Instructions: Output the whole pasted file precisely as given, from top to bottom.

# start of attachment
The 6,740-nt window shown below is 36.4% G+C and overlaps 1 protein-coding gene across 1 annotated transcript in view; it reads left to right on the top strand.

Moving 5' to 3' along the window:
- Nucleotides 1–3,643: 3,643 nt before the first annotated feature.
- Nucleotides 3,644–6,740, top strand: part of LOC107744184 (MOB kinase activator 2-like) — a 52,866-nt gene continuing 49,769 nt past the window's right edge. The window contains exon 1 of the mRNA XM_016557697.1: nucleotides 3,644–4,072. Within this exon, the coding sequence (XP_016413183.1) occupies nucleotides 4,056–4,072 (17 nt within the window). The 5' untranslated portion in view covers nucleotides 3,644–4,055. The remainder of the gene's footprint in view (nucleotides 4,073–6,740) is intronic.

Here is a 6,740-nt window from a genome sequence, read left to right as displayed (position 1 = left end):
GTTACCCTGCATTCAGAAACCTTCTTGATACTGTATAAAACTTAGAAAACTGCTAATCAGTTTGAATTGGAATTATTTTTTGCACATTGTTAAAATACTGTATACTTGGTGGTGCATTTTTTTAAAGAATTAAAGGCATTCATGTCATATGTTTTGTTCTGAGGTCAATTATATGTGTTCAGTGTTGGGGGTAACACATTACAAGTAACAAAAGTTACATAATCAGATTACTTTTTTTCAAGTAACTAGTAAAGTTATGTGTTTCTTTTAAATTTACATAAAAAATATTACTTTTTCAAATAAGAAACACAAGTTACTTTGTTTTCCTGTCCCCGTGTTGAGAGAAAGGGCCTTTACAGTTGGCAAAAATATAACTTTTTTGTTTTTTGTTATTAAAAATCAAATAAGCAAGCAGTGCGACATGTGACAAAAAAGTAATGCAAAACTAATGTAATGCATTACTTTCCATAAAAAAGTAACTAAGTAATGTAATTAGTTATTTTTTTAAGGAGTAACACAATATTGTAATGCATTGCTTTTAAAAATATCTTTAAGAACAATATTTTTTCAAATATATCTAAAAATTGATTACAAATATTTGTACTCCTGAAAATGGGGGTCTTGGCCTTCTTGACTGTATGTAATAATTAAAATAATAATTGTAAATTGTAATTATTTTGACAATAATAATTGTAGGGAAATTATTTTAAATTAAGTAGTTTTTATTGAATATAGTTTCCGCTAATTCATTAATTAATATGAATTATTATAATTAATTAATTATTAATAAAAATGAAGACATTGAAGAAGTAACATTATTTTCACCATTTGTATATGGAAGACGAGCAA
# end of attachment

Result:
The 6,740-nt window shown below is 36.4% G+C and overlaps 1 protein-coding gene across 1 annotated transcript in view; it reads left to right on the top strand.

Moving 5' to 3' along the window:
- Nucleotides 1–3,643: 3,643 nt before the first annotated feature.
- Nucleotides 3,644–6,740, top strand: part of LOC107744184 (MOB kinase activator 2-like) — a 52,866-nt gene continuing 49,769 nt past the window's right edge. The window contains exon 1 of the mRNA XM_016557697.1: nucleotides 3,644–4,072. Within this exon, the coding sequence (XP_016413183.1) occupies nucleotides 4,056–4,072 (17 nt within the window). The 5' untranslated portion in view covers nucleotides 3,644–4,055. The remainder of the gene's footprint in view (nucleotides 4,073–6,740) is intronic.

Here is a 6,740-nt window from a genome sequence, read left to right as displayed (position 1 = left end):
GTTACCCTGCATTCAGAAACCTTCTTGATACTGTATAAAACTTAGAAAACTGCTAATCAGTTTGAATTGGAATTATTTTTTGCACATTGTTAAAATACTGTATACTTGGTGGTGCATTTTTTTAAAGAATTAAAGGCATTCATGTCATATGTTTTGTTCTGAGGTCAATTATATGTGTTCAGTGTTGGGGGTAACACATTACAAGTAACAAAAGTTACATAATCAGATTACTTTTTTTCAAGTAACTAGTAAAGTTATGTGTTTCTTTTAAATTTACATAAAAAATATTACTTTTTCAAATAAGAAACACAAGTTACTTTGTTTTCCTGTCCCCGTGTTGAGAGAAAGGGCCTTTACAGTTGGCAAAAATATAACTTTTTTGTTTTTTGTTATTAAAAATCAAATAAGCAAGCAGTGCGACATGTGACAAAAAAGTAATGCAAAACTAATGTAATGCATTACTTTCCATAAAAAAGTAACTAAGTAATGTAATTAGTTATTTTTTTAAGGAGTAACACAATATTGTAATGCATTGCTTTTAAAAATATCTTTAAGAACAATATTTTTTCAAATATATCTAAAAATTGATTACAAATATTTGTACTCCTGAAAATGGGGGTCTTGGCCTTCTTGACTGTATGTAATAATTAAAATAATAATTGTAAATTGTAATTATTTTGACAATAATAATTGTAGGGAAATTATTTTAAATTAAGTAGTTTTTATTGAATATAGTTTCCGCTAATTCATTAATTAATATGAATTATTATAATTAATTAATTATTAATAAAAATGAAGACATTGAAGAAGTAACATTATTTTCACCATTTGTATATGGAAGACGAGCAA